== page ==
The present and future of post production business and technology | Philip Hodgetts

CAT | Interesting Technology

Because I am researching my journey through my earlier writings on metadata and interactive story telling I came across my ‘review’ of NAB 1998 thanks to the Wayback Machine. This was the year everyone was coming to terms with ATSC – digital broadcast – and how it was to be implemented. From my review it seems my attention was on interactivity and QuickTime 3, neither of which is surprising.


A few years ago, we considered supporting transcripts in Lumberjack System. At the time our goal was to quickly prepare for an edit, and transcriptions took days and cost serious money.

Two years ago we supported the alignment of time-stamped transcripts to Final Cut Pro X Clips and a year ago, introduced “magic” keywords, derived by a cognitive service. Since Lumberjack doesn’t (yet, I might emphasize) support a speech to text service internally, what are the options and what do they tell us about the state of play for transcription in April 2017?




In Just 10 Years

While projecting the changes that Artificial Intelligence (AI) and Machine Learning (ML) might bring about in the future, it was interesting to look back and see just what didn’t exist 10 years ago. Keep in mind that the Internet itself is only just over 30 years old.


One of the powerful way Artificial Intelligence ‘learns’ is by using neural networks. Neural Networks are trained with a large number of examples where the result is known. The Neural Network adjusts until it gives the same result as the human ‘teacher’.

However, there’s a trap. If that source material contains biases – such as modeling Police ‘stop and frisk’ – then whatever biases are in the learning material will be contained in the subsequent AI modeling. This is the subject of an article in Nature: There is a blind spot in AI research  and also the praise of Cathy O’Neil’s book Weapons of Math Destruction that not only brings up that issue, but the problem of “proxies”.

Proxies, in this context, are data sources that are used in AI programs that are not the actual data, but rather something that approximates the data: like using zip code as a proxy for income or ethnicity.

Based on O’Neil’s book, I’d say the authors of the Nature article are too late. There are already institutionalized biases in very commonly used algorithms in finance, housing, policing and criminal policy.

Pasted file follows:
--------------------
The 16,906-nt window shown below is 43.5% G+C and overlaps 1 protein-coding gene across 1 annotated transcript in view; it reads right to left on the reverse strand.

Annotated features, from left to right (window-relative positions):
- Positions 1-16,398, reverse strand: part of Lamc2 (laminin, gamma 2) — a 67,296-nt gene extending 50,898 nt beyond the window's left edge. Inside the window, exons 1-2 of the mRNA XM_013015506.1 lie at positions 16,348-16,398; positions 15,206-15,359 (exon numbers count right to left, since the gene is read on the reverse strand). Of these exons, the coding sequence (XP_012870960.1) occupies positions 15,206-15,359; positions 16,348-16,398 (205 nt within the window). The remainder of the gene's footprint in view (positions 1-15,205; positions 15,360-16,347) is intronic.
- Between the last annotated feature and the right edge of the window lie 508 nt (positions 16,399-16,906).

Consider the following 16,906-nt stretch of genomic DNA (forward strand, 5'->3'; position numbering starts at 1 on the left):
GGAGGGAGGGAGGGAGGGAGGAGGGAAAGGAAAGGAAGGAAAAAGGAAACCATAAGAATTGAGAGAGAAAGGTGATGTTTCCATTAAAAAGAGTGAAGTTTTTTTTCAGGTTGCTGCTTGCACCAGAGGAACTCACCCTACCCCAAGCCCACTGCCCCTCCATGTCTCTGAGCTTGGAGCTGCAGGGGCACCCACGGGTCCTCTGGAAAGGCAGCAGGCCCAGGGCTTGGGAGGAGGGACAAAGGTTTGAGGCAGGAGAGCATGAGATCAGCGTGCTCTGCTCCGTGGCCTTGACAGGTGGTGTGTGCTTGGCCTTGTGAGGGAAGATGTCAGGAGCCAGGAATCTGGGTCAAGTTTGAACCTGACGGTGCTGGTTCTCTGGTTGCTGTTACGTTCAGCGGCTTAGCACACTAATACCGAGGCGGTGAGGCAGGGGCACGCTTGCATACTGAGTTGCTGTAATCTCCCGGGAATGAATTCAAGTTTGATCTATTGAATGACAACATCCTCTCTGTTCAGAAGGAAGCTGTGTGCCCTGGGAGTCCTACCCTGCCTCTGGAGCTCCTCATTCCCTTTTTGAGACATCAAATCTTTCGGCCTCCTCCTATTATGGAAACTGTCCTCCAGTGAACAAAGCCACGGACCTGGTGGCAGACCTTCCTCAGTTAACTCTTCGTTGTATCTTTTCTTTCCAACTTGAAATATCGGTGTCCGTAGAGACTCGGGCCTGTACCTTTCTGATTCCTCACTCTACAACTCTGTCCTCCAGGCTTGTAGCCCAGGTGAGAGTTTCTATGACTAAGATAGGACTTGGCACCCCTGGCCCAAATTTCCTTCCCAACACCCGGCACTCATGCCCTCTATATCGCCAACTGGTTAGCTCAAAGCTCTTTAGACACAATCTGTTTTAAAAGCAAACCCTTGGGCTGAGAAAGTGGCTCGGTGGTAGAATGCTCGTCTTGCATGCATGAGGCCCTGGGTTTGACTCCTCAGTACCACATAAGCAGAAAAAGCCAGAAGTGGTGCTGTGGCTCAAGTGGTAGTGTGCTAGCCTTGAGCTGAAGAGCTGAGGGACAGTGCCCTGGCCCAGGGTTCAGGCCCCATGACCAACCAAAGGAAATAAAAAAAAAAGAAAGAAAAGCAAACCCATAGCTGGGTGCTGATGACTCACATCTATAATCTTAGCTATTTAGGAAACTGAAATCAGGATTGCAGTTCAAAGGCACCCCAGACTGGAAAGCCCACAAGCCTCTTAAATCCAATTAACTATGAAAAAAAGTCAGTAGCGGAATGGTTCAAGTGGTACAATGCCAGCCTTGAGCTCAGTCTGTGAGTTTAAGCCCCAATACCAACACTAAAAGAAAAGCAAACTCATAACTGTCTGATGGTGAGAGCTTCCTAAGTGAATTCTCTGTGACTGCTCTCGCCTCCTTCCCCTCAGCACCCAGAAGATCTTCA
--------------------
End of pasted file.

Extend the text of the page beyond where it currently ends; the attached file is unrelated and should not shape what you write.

The extensive article by Steven Levy – The iBrain is Here – is a fascinating read on how Apple are using Machine Learning, neural networks and Artificial Intelligences across product lines. It’s well worth the time to read through, but this quote from Phil Schiller stood out:

“We use these techniques to do the things we have always wanted to do, better than we’ve been able to do,” says Schiller. “And on new things we haven’t be able to do. It’s a technique that will ultimately be a very Apple way of doing things as it evolves inside Apple and in the ways we make products.”

The ways this could all be aligned with editing? Speech-to-text; keyword extraction (just like Magic Keywords in Lumberjack System); sentiment extraction; image recognition; facial detection and recognition; speech controlled editing (if anyone really wants that), and the list goes on.

I’d like to believe the Pro Apps Team are working on this.

UPDATE: Ruslan Salakhutdinov is Apple’s first Director of AI.

Most of the thinking – the little that’s done – around the affect of Artificial Intelligence and Robotics replacing jobs, is somewhat negative, so it was almost a relief to read John Hagel’s perspective that we could use this transition as an opportunity to rethink the nature of work.


Maybe I’m pushing this subject a bit hard, but I really believe we are on the cusp of a wide range of human activities being taken over by smart algorithms, also known as Machine Learning. As well as the examples I’ve already mentioned, I found an article on how an “AI” saved a woman’s life, and how it’s being used to create legal documents for homeless (or about to be homeless) in the UK.




The Problem with Machine Learning

I’ve been talking about machine learning and smart APIs recently, where I think there is great potential to make pre-editing tasks much easier. But they are not without their downside. They are built on sample data sets to ‘train’ the algorithm. If that training set is not truly representative of the whole data set, then the results will go horribly wrong.

Cory Doctorow at Boing Boing uses the Trump campaign as an example of how this can play out in ‘the real world’.

A couple of recent articles have pointed to Artificial Intelligence writing, or contributing to, a screenplay. A narrative script. I find this fascinating, even though my own area of interest in applied AI is in non-scripted.

There is no doubt that computer algorithms – up to true AI – will be involved in productions future. Smart people will work out how to master it.




Automating Final Cut Pro X

Since starting work on the Lunch with Philip and Greg I’ve battled a little with the multicam. Largely because I’m using it in an atypical way, although I suspect setups like mine will become more common in the future.

My solution was Automator actions, triggered by Function keys and activating an AppleScript, so that the mode is first switched to Video Only (for angles 1 or 2) or Audio only (3, 4 and 5) before switching to the angle.  It reduces a lot of repetitive strain injury potential!

The tutorial is over at, but here’s a little background.


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